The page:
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Building Your LinkedIn Network – How to Build Your Career

LinkedIn: it’s an unavoidable part of your professional life in 2020. With 575 million members and countless opportunities, you can’t afford to stay away, even if the notifications do become a bit much after a while.

Are you new to LinkedIn and wondering how to use it to your advantage? You already have what you need to get started. Here’s how to build your career using LinkedIn.

Create a Full, Engaging Profile

Your first stop is your profile. Your profile is public (unless you decide otherwise), and it’s easy for potential contacts and recruiters to find you both through LinkedIn and on Google.

Putting together a full, engaging profile is the number one hack for making the most from LinkedIn. You have a headline, summary, work history, and image to work with, which you can use to show off.

Do spend time building out your profile to create as complete a picture as possible for visitors. And if you are job hunting and want to be extra visible, use keywords related to your job title (or hopeful job title) to help stand out from the crowd. If you’re looking for a job as a Network Engineer, you might sprinkle in keywords like Network Communications Engineer or networking experience.

It’s a chance for you to tell your story in your own words — so make it a good one!

Join LinkedIn Groups

While you might use LinkedIn to search for jobs, there’s a whole world on the site that’s waiting for you. LinkedIn groups are a great place to start.

Join groups related to your industry, role, and career goals. But don’t stop there: participate in the group. Comment on posts. Share your thoughts. And don’t be afraid to send a direct message to get conversations going.

While LinkedIn groups are a great place to get talking, remember that you’re still in a professional environment. Act the same way you might at a networking event or conference and remember how you might portray your organization through your posts.

Accept More Requests than You Deny

“You have a new request.” You’ll get these emails more frequently than you might realize, and more often than not, and you might wonder whether to accept.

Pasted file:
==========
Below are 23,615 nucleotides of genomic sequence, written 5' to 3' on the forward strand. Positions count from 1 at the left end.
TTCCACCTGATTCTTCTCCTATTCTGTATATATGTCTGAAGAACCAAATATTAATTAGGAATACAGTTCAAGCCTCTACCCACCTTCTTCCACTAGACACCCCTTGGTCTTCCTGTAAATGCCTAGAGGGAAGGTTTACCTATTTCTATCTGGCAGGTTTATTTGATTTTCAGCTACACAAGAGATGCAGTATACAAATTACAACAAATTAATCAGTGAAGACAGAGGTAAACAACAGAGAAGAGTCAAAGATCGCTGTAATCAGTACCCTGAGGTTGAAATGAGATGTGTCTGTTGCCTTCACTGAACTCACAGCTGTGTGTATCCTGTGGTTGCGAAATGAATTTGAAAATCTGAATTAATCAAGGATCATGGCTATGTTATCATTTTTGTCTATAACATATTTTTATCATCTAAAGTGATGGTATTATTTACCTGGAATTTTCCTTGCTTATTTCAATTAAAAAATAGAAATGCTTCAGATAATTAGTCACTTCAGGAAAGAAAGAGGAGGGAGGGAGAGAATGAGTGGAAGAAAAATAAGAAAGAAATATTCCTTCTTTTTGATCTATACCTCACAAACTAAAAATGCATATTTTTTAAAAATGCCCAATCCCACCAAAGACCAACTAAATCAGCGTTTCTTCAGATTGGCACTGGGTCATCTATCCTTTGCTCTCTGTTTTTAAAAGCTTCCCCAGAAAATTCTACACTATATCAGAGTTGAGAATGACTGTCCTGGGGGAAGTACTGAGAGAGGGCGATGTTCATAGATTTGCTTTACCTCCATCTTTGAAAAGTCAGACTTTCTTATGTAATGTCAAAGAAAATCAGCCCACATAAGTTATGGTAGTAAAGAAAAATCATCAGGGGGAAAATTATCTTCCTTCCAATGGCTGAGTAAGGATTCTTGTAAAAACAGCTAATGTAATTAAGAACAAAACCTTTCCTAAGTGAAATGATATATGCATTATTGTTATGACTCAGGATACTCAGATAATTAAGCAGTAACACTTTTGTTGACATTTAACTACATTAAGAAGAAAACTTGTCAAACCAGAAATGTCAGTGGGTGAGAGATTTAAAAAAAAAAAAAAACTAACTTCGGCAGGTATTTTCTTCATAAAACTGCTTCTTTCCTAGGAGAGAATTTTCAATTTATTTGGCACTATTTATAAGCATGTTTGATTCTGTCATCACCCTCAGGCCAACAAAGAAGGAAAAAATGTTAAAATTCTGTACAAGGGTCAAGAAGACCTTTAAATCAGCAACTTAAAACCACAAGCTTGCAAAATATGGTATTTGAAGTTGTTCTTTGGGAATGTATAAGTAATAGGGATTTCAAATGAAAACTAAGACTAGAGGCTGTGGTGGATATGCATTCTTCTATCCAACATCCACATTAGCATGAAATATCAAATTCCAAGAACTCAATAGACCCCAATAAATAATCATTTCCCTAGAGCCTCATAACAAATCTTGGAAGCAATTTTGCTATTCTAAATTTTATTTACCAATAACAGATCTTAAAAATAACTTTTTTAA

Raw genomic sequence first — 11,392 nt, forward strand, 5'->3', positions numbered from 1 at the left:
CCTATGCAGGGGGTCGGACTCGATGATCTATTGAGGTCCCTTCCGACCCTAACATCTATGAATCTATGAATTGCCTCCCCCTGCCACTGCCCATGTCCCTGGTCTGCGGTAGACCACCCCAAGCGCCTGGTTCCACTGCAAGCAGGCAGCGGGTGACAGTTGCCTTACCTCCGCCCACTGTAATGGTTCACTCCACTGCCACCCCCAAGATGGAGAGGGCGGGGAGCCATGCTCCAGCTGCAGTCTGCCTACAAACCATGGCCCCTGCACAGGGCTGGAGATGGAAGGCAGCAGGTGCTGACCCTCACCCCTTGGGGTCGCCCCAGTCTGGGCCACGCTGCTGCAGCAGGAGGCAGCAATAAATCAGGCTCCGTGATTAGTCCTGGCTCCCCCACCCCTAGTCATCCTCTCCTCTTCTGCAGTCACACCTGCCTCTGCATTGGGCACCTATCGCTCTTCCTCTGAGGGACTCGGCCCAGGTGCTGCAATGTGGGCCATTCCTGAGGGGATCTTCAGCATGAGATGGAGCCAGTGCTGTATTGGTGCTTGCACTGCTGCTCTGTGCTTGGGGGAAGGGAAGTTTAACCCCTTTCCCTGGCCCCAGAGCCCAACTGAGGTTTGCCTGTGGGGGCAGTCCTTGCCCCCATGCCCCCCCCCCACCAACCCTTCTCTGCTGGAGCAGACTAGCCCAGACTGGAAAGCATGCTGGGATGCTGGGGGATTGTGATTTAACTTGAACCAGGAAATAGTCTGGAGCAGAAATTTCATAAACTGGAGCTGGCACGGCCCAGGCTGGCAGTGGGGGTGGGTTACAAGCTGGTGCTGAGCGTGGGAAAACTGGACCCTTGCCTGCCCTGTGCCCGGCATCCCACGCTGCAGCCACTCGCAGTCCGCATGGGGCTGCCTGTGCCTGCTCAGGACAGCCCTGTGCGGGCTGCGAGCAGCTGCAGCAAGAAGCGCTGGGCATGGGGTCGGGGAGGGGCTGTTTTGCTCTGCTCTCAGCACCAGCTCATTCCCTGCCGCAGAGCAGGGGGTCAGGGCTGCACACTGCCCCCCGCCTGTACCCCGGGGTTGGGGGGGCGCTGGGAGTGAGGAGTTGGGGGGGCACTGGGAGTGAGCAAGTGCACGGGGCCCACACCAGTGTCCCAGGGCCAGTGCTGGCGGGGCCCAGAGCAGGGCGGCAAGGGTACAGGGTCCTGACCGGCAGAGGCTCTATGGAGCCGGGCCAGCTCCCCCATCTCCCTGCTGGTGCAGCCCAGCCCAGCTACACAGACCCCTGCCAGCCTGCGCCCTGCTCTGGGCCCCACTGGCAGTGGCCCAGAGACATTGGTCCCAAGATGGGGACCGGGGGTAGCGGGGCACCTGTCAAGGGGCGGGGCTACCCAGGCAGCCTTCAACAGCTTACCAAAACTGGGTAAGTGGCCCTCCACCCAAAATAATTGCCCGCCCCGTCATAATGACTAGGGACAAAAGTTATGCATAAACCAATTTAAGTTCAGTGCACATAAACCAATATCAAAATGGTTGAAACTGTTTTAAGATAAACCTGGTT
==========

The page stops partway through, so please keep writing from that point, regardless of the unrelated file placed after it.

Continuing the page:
Only you can decide how and when to grow your network. But don’t be so hasty in hitting the decline button. New connections can lead to professional awareness, referrals, or even friendship.

So before you make a decision, check out the sender. They could be your next big opportunity.

Are you on the hunt for your next big opportunity? RightStone is placing qualified consultants like you with excellent employers. Get in touch to learn about the RightStone 360 process and see a list of current jobs.


Looking Beyond the Resume – The Benefits of Hiring an Underqualified Candidate

In your quest to find the best candidate for your role, you likely have a long list of boxes to tick. There are certifications, education, and technical skills that your candidate needs to do the job well. Or are there?

Sometimes, finding the right candidate means looking beyond the resume and worrying less about qualifications. What are the benefits of hiring an underqualified candidate? They could add far more to your organization than you think.

They Automatically Push Beyond Their Limits

Someone who applied for a job that they aren’t technically qualified for may not have the technical skillset you desire. But they do have a skill you can’t teach: the desire to reach beyond themselves and push their own limits.

Finding employees who want to learn and grow in their field is far more valuable than finding someone who ticks all the boxes but enjoys the comfort of staying at the same level. A candidate who has been in the same role and held the same responsibilities for years may not be willing to grow with your company!

They Are Inherently Trainable

When you have a candidate who comes in and requires some additional skills, you have a unique opportunity: you get to mold them in a way you can’t with fully-trained ‘qualified’ candidates.

Having the opportunity to train them according to the latest information and your organizational processes will help them fit in quickly. It will also attract hungry learners looking for opportunities that they may not have had at their last place of employment.

Plus, as too many managers know, it’s far easier to teach an employee new skills than to help them un-learn old or incorrect ways of working. When someone “isn’t qualified” they don’t have giant egos or bad habits.

They Often Bring Unique Skill Sets

In today’s world, workers change jobs every 4.2 years. In some cases, they don’t just leave for a promotion: they go for an entire career change.

Career-change candidates are invaluable. They have experience in the job-market, a foundation of core training, and often unique skill sets picked up from other roles or careers.

It’s not just the soft skills they bring. They also have technical skills that may translate or inform their work and a valuable outsider’s perspective that allows them to use them.

Unqualified Candidates Add Value to Teams

Every job post comes with a list of duties and responsibilities and skills required to perform them. There’s no need to pass on the resumes that don’t quite tick all the boxes. Underqualified candidates often possess other value-adding qualities that may be what your organization needs to take the next steps.